The last official sighting of the Anatolian leopard was in 1974. The animal was killed after an attack on a woman in Bağözü village, Beypazarı, 5 km from Beypazarı. Some scientists think that the subspecies has become extinct, while others have reported that 13–15 individuals still remain in the wild. In 2001, one specimen was spotted in a locality called Dandi near the town of Mut in the Taurus Mountains in Turkey's Mediterranean Region, and another one around Muskili Brook on the eastern Black Sea. In 2002, a team of Big Cat Rescue began an inventory expedition at an altitude of around 2000 m. The expedition was started after photographer Cemal Gulas brought the team a photograph of a paw print, which they determined to be one of a leopard. During the expedition the team members sighted a leopard and succeeded in taking a photo and confirming the continued existence of leopards in Anatolia.
In 2003, remote sensing cameras captured an adult male leopard in the Vashlovani National Park in Georgia. This specimen is most likely a Persian leopard. Another sighting was reported in 2004 in Pokut Plateau.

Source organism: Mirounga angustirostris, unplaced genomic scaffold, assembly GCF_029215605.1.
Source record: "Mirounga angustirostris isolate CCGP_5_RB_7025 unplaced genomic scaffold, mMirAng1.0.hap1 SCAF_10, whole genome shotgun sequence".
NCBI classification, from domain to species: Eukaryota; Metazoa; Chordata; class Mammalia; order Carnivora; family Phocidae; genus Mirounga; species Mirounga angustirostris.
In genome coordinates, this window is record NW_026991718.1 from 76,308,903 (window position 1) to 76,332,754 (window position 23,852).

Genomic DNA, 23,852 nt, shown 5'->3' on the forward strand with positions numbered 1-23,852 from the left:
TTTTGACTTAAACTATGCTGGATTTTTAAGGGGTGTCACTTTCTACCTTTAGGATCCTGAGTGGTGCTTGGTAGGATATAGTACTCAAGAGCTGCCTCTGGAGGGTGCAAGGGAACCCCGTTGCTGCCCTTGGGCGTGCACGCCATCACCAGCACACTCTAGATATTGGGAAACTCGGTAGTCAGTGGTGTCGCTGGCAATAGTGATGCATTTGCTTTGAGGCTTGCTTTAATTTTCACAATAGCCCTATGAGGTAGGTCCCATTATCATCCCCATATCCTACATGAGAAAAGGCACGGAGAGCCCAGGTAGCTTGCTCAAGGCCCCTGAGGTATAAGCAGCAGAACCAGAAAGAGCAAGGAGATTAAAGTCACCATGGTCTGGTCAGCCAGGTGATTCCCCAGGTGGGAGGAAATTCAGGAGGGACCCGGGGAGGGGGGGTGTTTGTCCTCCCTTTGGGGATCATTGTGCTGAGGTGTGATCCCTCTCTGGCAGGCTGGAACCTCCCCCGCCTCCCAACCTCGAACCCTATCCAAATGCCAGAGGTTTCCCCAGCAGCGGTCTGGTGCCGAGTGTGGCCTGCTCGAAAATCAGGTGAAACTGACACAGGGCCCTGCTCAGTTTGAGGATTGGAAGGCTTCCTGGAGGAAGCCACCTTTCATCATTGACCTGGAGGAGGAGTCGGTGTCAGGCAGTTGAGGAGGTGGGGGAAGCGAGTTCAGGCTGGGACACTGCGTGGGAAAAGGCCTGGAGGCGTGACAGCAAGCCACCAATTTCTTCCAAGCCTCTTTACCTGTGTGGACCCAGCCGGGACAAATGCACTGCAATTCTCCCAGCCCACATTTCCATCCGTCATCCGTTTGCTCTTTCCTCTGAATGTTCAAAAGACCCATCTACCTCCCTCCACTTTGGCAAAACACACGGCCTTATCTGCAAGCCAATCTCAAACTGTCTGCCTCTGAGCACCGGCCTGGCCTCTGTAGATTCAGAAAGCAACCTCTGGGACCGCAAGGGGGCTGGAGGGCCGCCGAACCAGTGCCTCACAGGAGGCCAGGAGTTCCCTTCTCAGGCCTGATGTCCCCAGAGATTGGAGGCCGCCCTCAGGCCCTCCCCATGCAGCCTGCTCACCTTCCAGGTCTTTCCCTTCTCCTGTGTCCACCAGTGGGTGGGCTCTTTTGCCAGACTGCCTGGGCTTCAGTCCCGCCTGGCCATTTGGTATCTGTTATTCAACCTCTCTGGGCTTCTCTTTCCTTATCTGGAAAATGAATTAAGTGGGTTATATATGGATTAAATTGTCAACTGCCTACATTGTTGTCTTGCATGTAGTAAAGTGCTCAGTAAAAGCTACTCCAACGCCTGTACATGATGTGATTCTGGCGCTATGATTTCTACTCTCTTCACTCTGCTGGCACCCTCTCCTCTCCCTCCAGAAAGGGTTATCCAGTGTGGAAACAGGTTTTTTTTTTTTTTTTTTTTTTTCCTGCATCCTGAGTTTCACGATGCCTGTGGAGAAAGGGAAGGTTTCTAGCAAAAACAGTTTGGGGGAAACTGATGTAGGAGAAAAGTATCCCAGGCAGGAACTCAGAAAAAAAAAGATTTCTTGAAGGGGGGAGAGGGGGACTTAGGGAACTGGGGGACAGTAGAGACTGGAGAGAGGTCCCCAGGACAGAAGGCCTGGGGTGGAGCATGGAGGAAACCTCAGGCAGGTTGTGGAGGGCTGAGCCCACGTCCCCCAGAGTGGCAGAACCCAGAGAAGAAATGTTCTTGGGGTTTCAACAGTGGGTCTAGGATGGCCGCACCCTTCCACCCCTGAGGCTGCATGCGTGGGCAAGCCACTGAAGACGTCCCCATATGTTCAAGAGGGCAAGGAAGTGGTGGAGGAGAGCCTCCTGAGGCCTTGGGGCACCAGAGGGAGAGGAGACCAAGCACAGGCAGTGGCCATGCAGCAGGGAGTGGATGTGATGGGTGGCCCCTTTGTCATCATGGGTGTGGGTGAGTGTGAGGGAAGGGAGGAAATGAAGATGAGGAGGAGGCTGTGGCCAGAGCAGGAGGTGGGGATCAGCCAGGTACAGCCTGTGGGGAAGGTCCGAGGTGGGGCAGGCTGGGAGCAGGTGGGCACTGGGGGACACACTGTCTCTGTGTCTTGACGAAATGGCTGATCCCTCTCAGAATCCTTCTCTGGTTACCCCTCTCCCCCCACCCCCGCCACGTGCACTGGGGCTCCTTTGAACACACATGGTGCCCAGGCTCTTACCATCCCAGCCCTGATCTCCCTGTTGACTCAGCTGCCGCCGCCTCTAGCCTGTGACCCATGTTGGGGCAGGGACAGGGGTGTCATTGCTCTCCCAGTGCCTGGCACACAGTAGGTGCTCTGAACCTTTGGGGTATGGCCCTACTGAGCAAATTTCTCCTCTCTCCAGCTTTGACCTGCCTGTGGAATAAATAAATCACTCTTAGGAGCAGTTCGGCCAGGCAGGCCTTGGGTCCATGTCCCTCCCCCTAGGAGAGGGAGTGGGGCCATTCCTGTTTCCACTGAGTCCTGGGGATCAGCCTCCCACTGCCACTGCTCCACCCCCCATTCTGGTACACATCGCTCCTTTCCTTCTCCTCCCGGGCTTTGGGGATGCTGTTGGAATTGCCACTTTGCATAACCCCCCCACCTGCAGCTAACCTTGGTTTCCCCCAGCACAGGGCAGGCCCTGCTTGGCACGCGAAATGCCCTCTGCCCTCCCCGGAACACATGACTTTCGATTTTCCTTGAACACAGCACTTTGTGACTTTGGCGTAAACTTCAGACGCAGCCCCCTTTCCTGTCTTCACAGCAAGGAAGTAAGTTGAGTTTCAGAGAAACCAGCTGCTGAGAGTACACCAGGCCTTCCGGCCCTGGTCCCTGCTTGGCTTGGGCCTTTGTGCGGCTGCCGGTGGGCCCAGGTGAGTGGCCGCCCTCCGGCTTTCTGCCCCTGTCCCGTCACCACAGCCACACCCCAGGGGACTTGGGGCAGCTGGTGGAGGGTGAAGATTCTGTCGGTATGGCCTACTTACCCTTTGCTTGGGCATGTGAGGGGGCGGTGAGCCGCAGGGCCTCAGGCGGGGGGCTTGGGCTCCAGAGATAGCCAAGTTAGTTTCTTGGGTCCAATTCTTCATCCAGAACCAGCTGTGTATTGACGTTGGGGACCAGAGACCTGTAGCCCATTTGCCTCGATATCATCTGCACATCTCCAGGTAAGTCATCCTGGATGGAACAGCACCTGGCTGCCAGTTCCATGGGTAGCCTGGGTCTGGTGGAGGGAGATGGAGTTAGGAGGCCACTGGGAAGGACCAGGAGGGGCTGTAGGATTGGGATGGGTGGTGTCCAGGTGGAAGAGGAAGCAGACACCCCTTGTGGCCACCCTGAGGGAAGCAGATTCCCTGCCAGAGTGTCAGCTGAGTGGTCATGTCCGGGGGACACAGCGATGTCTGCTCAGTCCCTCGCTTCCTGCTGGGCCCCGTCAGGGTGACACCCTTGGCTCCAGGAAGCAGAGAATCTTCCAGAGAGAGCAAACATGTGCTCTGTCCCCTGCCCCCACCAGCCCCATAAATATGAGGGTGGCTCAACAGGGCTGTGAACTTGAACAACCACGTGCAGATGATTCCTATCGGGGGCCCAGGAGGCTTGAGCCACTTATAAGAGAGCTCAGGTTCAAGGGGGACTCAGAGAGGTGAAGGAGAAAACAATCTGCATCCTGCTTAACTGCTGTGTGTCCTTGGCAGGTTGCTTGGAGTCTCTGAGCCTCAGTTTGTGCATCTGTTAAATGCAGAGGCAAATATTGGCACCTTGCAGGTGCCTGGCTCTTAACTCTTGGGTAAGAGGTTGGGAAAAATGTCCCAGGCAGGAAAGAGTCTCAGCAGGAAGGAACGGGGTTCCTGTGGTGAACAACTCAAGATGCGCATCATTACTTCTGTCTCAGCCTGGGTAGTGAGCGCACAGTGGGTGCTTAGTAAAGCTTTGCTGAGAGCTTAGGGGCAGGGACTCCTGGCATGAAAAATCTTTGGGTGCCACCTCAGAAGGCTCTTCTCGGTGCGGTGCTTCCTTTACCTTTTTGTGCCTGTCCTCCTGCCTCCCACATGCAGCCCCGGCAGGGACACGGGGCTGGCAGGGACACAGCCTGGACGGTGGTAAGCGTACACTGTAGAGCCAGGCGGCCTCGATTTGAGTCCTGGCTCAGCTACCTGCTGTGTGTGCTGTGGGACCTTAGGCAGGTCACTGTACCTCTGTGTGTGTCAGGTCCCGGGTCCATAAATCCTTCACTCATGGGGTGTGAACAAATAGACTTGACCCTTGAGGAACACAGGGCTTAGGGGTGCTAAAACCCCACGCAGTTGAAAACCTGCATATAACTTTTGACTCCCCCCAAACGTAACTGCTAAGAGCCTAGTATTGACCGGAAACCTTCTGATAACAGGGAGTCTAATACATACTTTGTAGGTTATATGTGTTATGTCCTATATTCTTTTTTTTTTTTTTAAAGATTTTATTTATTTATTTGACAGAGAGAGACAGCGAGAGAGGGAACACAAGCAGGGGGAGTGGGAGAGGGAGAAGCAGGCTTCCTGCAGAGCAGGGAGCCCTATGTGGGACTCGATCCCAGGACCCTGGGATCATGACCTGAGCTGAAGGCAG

The Kaplani of Samos Island in Greece
There are no recent reports of encounters with the animal in Greece, though at the end of the 18th century an Anatolian leopard from Asia Minor was forced, either by a flooding of the Maeander River or by wildfire, to swim over to the nearby Samos Island, where it became the apex predator and the scourge of domestic animals.
The Kaplani (Greek: Καπλάνι from Turkish: Kaplan meaning Tiger) was hunted by farmers and shepherds and was forced to take refuge in a cave. The entrance was documented as being blocked with large stones so that the animal would die out of hunger and thirst. After some time, a villager named Gerasimos Gliarmis opened a hole and climbed down the cave unarmed, in order to find the leopard's corpse. But the animal had managed to survive eating the remains of its old prey and drinking the water which had gathered in the cave's hollow. The leopard tried to fight his way out, but the villager's brother, Nikolaos Gliarmis, also climbed down the cave for help and managed to kill it. Gerasimos Gliarmis was injured by the wildcat in his chest and died a short time later from infection.